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Wisdom from Our Mothers

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 As Mother’s Day approaches, we all find our thoughts turning to our moms, whether they’re still here on this earth or gone but remaining in our hearts. We remember the nuggets of wisdom and advice they imparted to us.

My own mother had many gems she tried to instill in me, including the hoary maxim, “If at first you don’t succeed, try, try again,” but her byword, always, was “moderation.” If I may say so, she preached moderation immoderately.

What are some of the words of wisdom that mothers of other area residents gave their offspring?

 

Rich James, Palm Springs:

When I was in grade school, I distinctly remember my mother telling me “Always cultivate friends.” It was an interesting choice of verb, and I always did, and continue to do, just that.

 

Rev. Gloria Stanchak Alexander, West Palm Beach:

Mom always said, “Call me anything, but don’t call me late for dinner.” It was funny, but it was a great way to deflect some bars that label and also helps when we get involved in contentious issues.

 

Blair Critch, Fort Lauderdale:

Like many young brides, I ignored quite a few of the words of wisdom my mom offered about marriage…and I paid the price. In a nutshell, she said “If you do it, he won’t.” By “it” she meant housework and child care.

 

In the early days of our marriage we were making great money, so a housekeeper did the heavy work. By the time I had my two sons, the crash of 2008 had made our lives a bit leaner, but I figured that since I was a stay-at-home mom, that meant that I should do all of the cooking, cleaning, child care, and things like garbage duty, light repairs, and even locking up at night.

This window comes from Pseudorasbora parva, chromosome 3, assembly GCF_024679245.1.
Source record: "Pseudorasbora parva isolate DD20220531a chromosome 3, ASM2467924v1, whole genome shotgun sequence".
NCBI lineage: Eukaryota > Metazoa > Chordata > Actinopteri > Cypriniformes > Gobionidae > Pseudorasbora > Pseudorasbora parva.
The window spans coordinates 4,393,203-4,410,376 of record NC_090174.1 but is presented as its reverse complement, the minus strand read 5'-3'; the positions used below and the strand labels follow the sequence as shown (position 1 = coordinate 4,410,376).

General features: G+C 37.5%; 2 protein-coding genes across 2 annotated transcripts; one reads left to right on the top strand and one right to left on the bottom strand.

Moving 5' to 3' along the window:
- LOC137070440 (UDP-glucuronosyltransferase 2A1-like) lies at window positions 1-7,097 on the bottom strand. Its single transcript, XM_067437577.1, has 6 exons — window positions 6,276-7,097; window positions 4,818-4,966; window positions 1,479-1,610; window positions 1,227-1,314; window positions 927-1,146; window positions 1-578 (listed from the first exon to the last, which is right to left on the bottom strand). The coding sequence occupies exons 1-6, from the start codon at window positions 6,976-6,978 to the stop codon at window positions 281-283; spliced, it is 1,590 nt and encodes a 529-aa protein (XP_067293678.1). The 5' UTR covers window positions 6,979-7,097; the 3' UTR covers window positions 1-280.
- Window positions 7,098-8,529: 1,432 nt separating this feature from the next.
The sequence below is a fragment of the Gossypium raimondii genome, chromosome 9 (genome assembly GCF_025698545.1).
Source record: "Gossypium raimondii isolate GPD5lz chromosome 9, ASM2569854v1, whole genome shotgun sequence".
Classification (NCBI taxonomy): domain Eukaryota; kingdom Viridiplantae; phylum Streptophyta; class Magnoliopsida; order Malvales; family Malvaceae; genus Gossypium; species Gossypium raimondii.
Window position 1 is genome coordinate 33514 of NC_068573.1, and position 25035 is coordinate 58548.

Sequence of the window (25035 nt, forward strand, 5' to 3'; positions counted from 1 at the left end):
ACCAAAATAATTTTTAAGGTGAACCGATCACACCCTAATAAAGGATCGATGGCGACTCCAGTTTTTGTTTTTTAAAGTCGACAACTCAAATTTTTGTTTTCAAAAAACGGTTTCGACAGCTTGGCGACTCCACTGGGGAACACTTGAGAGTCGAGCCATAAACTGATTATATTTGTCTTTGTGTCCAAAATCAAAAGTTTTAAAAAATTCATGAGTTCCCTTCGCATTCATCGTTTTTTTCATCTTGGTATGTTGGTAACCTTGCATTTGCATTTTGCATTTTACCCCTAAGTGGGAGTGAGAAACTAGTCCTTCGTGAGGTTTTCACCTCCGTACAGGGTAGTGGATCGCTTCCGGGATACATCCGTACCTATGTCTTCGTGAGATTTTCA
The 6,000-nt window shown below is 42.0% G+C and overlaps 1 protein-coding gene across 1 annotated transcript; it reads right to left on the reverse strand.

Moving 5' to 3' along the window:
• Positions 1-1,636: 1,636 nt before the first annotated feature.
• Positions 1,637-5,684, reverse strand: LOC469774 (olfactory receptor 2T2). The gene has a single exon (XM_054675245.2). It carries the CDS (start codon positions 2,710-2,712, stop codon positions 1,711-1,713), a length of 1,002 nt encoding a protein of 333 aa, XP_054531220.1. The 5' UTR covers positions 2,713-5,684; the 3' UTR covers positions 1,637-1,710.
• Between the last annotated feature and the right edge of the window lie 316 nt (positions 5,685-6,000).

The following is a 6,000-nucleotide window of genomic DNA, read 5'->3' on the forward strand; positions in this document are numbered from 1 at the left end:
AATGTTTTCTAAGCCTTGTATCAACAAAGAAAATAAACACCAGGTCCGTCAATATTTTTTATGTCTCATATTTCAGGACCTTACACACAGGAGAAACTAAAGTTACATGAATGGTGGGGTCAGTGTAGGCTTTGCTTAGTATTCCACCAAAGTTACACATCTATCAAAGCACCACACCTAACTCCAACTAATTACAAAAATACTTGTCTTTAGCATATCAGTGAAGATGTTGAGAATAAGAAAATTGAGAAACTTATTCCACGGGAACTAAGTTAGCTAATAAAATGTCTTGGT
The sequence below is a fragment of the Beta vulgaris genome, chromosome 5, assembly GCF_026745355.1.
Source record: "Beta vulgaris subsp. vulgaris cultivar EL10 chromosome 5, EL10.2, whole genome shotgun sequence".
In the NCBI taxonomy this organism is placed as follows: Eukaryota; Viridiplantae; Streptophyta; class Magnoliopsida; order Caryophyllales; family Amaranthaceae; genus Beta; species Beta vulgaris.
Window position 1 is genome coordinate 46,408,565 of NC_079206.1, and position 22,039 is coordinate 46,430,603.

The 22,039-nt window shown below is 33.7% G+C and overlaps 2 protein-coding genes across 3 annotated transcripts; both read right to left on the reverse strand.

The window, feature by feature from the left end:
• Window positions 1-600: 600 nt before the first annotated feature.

I assumed Ryan would effortlessly step in and shoulder his share when I went back to work, but my mom warned me that I had spent years “training” him not to help.

 

Mom, you were right! It took many, many months for my husband to view the home as a 50/50 partnership when it comes to the work that it takes to run our family, but thank goodness, now he does. I will give the same advice to my daughters-in-law some day—and hope they actually take it.

 

Deena Padnis, Parkland:

My mother, Naomi, always told me to fold a $20 bill and hide it in my wallet and in the car, just in case of an emergency. Sometimes I’ve run out of cash and needed that $20 bill.

The other great piece of advice is to always have food on hand in the event someone stops by. My mom loves feeding others. Since I’m now living in Florida and originally from Philly, I get many unannounced visitors. Luckily my mom’s words of advice have stuck with me. We always have food.

 

Shirl Solomon, Palm Springs:

Wisdom from my Yiddish momma: In my late teens I had many beaus but was dating one fairly regularly. My sister, Sophie, some five years older, was more attractive, more intelligent, and more talented than I, but somehow not as lucky with the opposite sex. My mother approached me one day and asked if I had serious intentions with this one persistent beau. When I replied “No,” she suggested that I tell him and free him to date my sister, Sophie.

 

Today, they are both deceased, but they had a wonderful marriage for 55 years. In Yiddish we call this “chutzpah.” My mother had a lot of that, and I love her all the more for it.

 

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